These Four States are Set to Legalize Marijuana in 2025

In 2025, at least four states are poised to join the ranks of those that have legalized recreational marijuana.

Three states — North Dakota, South Dakota, and Florida — have marijuana legalization initiatives on this November’s ballot, potentially increasing the number of legal states to 27. Additionally, several states came close to legalizing this year and have garnered enough momentum and support (or are close to it) to pass marijuana legalization bills in 2025.

With that said, here are the four states we believe will legalize marijuana next year.

New Hampshire

Legislation to legalize recreational marijuana made significant strides this year, passing the full Senate and advancing to a final vote in the House of Representatives. However, it was narrowly defeated in the House with a vote of 178 to 173. Advocates for legalization are determined to push forward in 2025. If just three House members shift their votes, the bill could reach Governor Sununu, who has promised to sign it into law. Recent polling shows that 65% of New Hampshire voters are in favor of legalization.


This year, Senate Bill 3335, aimed at legalizing marijuana, successfully passed through the Senate with a vote of 19 to 6. It advanced through three House committees, and the full House approved it 25 to 23 on its second reading before it was stalled by the Finance Committee chair. Advocates plan to renew their efforts in 2025. If enacted, adults 21 and older would be permitted to purchase and possess marijuana. The bill also proposed creating the Hawaii Cannabis Authority and Cannabis Control Board to oversee licensing and regulation, with a 14% tax on sales and a 4% tax on medical marijuana. Last year’s polling indicated 52% support among Hawaiian adults.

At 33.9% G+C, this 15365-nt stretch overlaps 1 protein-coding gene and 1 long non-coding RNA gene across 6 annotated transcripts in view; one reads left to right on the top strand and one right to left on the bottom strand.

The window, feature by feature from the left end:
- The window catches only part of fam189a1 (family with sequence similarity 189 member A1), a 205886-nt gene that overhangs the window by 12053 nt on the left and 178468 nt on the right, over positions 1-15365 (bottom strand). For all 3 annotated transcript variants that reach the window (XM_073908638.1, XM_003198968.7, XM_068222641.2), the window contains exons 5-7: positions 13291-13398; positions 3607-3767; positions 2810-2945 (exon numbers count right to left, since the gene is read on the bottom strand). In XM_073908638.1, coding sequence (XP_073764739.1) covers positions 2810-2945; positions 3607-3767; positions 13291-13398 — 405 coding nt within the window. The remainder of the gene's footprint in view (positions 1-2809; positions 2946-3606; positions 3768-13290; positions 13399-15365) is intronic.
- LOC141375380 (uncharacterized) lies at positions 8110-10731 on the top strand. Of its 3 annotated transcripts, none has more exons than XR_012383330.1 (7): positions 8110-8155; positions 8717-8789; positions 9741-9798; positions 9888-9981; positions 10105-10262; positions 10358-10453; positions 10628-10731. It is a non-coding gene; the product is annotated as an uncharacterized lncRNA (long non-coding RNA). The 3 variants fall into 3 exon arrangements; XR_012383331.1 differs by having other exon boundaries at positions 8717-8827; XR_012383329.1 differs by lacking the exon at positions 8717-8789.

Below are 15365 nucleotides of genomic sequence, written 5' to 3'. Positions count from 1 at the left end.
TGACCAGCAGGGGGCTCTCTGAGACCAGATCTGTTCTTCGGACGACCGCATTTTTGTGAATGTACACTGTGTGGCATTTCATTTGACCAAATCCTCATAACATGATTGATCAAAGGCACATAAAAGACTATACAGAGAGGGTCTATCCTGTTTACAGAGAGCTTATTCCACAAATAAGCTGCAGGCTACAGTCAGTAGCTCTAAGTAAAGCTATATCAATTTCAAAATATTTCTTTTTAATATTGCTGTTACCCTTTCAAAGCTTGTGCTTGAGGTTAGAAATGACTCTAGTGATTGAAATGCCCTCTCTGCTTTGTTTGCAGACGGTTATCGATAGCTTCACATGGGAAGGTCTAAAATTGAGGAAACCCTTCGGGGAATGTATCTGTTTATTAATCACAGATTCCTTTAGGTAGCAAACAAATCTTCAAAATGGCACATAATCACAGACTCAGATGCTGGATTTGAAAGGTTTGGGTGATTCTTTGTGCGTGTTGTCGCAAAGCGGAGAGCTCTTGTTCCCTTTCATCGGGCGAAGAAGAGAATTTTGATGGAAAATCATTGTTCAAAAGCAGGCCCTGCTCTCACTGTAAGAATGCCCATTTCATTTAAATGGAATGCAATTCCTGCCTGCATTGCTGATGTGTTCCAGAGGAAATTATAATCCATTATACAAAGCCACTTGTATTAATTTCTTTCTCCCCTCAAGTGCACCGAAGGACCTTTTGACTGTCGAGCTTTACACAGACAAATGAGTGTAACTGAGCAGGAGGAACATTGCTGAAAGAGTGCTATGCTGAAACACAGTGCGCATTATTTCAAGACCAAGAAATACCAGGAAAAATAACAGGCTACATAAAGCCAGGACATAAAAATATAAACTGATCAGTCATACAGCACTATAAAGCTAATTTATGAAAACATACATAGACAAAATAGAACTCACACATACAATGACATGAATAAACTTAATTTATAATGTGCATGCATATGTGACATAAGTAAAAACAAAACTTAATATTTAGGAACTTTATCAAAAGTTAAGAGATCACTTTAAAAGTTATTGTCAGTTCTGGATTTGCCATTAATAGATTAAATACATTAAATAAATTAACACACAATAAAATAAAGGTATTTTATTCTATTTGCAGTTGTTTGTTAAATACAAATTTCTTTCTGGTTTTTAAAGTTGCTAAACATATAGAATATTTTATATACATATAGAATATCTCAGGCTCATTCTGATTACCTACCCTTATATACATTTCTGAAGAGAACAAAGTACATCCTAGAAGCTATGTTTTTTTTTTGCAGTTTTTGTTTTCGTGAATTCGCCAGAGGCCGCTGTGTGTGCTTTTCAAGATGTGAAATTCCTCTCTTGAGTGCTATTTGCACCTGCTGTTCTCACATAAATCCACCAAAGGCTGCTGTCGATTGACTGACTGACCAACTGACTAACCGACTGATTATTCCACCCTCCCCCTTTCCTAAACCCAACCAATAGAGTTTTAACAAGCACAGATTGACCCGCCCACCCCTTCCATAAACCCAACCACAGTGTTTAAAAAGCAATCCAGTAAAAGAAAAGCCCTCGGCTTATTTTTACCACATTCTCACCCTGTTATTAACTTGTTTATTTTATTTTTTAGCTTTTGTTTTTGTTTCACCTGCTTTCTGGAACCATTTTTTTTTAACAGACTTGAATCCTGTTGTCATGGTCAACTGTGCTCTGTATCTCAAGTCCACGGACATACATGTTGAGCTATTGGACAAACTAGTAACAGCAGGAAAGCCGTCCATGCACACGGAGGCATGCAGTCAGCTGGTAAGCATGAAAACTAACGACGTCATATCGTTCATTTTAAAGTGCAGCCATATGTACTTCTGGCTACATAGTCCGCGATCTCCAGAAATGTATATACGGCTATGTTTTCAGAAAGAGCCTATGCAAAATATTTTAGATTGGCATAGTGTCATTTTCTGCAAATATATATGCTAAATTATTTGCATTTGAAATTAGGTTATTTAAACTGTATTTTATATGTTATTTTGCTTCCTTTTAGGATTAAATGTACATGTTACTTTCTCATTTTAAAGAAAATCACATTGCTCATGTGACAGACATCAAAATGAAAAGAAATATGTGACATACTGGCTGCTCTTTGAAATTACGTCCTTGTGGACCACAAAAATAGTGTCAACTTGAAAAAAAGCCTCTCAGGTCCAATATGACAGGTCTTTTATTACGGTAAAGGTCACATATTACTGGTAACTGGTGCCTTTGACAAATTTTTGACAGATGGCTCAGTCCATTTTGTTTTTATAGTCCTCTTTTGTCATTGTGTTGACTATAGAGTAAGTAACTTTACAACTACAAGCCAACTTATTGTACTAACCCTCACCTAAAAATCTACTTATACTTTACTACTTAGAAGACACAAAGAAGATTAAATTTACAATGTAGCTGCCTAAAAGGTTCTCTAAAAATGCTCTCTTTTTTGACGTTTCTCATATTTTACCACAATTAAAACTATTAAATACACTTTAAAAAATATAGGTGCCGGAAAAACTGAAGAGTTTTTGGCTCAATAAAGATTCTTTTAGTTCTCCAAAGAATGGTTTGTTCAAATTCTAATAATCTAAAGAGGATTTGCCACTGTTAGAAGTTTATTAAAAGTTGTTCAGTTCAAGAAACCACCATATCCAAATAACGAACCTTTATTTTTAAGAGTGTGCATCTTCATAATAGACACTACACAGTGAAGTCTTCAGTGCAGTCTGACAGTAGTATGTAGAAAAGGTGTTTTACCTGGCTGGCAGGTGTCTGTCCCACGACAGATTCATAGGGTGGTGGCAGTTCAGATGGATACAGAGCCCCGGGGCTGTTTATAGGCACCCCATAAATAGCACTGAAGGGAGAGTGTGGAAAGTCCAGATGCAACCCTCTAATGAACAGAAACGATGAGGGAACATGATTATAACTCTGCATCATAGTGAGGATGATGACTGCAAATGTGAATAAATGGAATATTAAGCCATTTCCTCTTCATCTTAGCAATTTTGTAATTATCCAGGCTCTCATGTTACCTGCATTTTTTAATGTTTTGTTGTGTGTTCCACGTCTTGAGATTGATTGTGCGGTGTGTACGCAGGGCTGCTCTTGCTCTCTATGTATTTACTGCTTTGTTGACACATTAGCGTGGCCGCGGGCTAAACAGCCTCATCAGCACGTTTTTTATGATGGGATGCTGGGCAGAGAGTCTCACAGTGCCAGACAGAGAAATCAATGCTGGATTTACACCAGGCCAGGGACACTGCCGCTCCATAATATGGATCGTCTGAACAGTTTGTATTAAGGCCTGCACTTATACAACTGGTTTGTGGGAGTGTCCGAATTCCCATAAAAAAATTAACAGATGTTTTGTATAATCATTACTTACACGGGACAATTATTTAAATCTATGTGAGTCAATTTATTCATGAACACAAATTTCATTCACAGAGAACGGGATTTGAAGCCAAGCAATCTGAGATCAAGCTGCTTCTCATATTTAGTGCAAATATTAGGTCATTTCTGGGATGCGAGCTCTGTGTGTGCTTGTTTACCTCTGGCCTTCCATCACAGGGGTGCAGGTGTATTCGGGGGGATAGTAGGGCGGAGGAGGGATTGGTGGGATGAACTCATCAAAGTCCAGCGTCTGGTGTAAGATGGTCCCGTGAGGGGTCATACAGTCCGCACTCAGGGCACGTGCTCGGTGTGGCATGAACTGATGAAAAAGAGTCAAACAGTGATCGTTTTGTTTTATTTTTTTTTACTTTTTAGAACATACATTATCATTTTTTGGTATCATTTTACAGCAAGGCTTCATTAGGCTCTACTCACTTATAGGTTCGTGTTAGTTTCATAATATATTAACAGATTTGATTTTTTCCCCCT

In April, State Representative Amen Brown, along with five bipartisan cosponsors, introduced House Bill 2210, sparking a hearing by the Health Subcommittee on Health Care. The bill would allow adults 21 and older to possess up to 30 grams of marijuana, purchasable from licensed retailers, while medical marijuana patients could grow up to five plants. Although the bill did not progress before the June 30 budget deadline, supporters remain committed to passing it in 2025. HB 2210 complements a bipartisan Senate bill introduced in July.


A coalition of 36 state lawmakers introduced Senate Bill 486 and Assembly Bill 506 in October to legalize marijuana for adults 21 and older. The bills propose legalizing possession of up to five ounces and cultivation of up to six plants, with licensed stores selling marijuana subject to a 15% tax. Despite the lack of majority Republican support, Governor Tony Evers backs legalization and included it in his state budget proposal. The upcoming elections could change the legislative dynamics, potentially increasing support for legalization in 2025.

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